This divide between Shahbag participants and organizers and Islamists and devout Muslims had several consequences on understandings of what it means to be Muslim or atheist in Bangladesh. First of all, it grouped a wide range of people with different beliefs, backgrounds, and positionalities into binary categories, pitting one group (Muslims/Islamists) against another (atheist). Second, the simple dichotomy allowed differences to be accentuated and weaponized through emotional attachments. Hefazot capitalized on this difference by giving voice to offense and outrage, leading to killings, despair, exile, and censure. Bloggers enflamed hostilities through outrage baiting as they discarded any shared ground between groups and limited definitions of Muslims and atheists to soundbites.

Using reductive statements about Islam and Muslims and superfluous obscenity was effective in getting attention and creating hostility, but in the process, Bangladeshi bloggers contributed to the entrenchment of a dichotomy between Islam and atheism.

 

Outrage Baiting

Who were the atheists of Bangladesh? Various lists, including the infamous published list of 84 “atheists” purportedly worthy of elimination, circulated, but these lists tell only a superficial story of names (including pseudonyms) gathered from blogs and social media. The so-called atheists included organizers of Gonojagoron Moncho. However, some of the main organizers of Shahbag were practicing Muslims, not atheists, although their names also appeared on lists of atheists. So, while “bloggers” became synonymous with atheists, actual bloggers included people of various religious persuasions and beliefs (yes, Islamists and other Muslims also blogged).

Among atheist bloggers, some of the more provocative ones found inspiration from the New Atheists, whose views on religion can also be argued as being reductive. In their focus on rationality, empiricism, and scientific inquiry, New Atheists claim that religion and science are entirely incompatible. They also contend that religion is morally bankrupt and prone to violence. These celebrity atheists gained prominence “at a time of growing anxiety about the danger posed by fundamentalist religious groups” (Newheiser 2022).

A similar observation can be made of Bangladesh, where Islamists continued to vie for socio-political influence after the setbacks they experienced from the Liberation War of 1971. Within this local and global context, where Islamists have at times used violence, some Bangladeshi bloggers have drawn on the arguments of New Atheists to pit Islam against science, arguing that Islam is irrational, patriarchal, based in superstitions, and morally corrosive. They sought to expose superstition by revealing “tricks” performed by Muslim pirs for the faithful. They focused on apparent contradictions in Islamic teachings and practices.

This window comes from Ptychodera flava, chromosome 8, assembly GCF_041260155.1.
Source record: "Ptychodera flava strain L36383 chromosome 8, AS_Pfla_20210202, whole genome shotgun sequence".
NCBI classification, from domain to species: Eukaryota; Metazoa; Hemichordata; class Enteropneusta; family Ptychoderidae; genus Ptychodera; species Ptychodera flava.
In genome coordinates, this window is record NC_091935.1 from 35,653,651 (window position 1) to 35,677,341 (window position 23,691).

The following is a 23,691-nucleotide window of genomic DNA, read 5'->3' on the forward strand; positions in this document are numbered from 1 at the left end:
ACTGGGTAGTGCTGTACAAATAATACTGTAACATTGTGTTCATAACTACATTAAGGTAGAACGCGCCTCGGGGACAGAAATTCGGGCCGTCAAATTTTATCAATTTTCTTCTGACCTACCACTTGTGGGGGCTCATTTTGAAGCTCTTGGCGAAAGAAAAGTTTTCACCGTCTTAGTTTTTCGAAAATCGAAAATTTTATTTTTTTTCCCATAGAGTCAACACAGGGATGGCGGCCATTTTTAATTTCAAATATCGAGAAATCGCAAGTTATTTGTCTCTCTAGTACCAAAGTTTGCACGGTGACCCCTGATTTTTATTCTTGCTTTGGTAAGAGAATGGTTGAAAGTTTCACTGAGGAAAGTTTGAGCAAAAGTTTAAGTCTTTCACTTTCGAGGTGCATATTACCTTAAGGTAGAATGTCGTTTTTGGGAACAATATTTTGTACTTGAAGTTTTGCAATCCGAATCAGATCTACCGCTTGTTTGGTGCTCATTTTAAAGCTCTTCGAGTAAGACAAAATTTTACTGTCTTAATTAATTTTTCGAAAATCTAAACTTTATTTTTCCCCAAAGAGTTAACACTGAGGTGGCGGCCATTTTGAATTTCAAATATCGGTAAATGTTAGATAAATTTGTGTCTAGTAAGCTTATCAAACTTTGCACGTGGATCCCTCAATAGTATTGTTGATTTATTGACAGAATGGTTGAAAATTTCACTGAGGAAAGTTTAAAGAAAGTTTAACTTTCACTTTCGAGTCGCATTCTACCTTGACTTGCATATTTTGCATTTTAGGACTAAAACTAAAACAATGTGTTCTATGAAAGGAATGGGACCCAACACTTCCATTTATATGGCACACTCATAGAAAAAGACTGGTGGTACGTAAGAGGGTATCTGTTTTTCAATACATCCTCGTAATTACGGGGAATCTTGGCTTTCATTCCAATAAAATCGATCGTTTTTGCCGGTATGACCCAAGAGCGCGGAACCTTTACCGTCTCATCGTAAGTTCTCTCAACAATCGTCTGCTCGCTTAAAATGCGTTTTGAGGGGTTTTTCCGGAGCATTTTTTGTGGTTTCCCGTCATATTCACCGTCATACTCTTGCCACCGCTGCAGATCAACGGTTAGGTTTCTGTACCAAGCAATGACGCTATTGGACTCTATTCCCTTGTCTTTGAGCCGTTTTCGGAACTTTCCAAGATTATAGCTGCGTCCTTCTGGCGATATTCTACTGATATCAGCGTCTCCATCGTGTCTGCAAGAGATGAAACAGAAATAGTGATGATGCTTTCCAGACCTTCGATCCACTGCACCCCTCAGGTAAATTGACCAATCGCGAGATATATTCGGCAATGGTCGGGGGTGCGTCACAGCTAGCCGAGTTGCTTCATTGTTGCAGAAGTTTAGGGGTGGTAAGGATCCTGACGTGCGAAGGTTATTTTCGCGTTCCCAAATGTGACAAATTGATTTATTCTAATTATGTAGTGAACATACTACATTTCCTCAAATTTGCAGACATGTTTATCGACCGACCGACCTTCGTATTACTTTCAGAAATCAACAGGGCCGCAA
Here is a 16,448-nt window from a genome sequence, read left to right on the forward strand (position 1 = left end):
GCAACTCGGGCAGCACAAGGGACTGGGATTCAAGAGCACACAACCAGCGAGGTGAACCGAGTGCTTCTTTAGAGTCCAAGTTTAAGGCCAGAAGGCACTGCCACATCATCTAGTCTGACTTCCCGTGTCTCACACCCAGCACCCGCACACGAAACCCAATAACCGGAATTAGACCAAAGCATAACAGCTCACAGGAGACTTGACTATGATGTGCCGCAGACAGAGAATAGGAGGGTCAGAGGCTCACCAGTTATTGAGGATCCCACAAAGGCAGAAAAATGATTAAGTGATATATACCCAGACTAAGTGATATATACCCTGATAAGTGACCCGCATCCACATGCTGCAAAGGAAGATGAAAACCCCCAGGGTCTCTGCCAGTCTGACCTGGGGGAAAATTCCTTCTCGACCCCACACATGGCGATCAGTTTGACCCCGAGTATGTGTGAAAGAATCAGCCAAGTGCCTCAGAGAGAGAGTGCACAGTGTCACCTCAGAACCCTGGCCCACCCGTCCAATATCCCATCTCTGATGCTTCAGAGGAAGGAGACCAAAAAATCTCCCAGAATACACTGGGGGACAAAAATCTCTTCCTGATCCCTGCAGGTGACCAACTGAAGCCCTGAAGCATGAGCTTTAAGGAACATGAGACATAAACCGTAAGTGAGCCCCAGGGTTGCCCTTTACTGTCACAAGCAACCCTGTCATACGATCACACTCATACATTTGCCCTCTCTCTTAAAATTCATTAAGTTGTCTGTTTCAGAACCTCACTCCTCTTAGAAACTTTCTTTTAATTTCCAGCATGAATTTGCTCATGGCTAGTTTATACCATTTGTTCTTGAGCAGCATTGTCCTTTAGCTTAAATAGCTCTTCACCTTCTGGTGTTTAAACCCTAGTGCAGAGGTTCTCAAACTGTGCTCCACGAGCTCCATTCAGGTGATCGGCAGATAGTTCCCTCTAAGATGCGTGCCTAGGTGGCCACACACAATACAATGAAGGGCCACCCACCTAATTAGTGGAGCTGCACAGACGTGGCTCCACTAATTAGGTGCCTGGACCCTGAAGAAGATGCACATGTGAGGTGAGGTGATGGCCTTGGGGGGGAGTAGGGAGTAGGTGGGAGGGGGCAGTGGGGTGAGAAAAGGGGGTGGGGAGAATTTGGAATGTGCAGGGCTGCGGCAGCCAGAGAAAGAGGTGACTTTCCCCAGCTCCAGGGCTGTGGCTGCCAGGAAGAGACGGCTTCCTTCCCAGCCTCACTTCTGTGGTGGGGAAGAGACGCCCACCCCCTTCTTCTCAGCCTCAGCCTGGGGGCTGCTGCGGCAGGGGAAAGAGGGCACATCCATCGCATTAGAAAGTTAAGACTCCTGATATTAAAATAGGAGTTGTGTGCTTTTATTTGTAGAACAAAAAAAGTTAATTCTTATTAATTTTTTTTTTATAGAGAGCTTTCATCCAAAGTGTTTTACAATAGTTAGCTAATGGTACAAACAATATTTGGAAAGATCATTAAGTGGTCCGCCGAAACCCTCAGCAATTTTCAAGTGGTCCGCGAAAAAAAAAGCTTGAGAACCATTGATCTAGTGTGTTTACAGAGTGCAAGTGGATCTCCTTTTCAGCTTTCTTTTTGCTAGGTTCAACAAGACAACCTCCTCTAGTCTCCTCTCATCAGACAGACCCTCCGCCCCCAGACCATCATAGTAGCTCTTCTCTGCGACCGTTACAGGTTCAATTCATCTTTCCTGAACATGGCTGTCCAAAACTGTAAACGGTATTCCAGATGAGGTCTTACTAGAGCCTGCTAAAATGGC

Two other blogging examples are worth noting. A common way to criticize Islam and expose its “backwardness” was to state that Muhammad had many wives. Another tactic was posting nude photos of women. Neither of these involve a critical examination of women and their roles in Islam in the past or present. They do not historicize the Prophet. They certainly do not invite discussion. It’s also unclear what these posts have to do with religious belief or practice. They are merely reductive assertions with the likely intent to insult and provoke an emotional reaction.

It’s possible that these comments, as well as the visibility of women in activism and other spheres, have refueled focus on women in Bangladesh. Islamic hardliners condemned the participation of women in the Shahbag movement, noting their presence in the streets at all hours of the day and night. When Hefazat-e-Islam posted a 13-point demand in April 2013, two of the points address women: “Stop foreign cultural intrusions including free-mixing of men and women and candlelit vigils…” and “Scrap anti-Islam women policy and education policy and make Islamic education mandatory from primary to higher secondary levels” (2013, points 8 and 10). No wonder there has been an increase in the number of women Bangladeshis seeking asylum (personal communication with ICORN, 2019).

Using reductive statements about Islam and Muslims and superfluous obscenity was effective in getting attention and creating hostility, but in the process, Bangladeshi bloggers contributed to the entrenchment of a dichotomy between Islam and atheism.

 

Bengal Context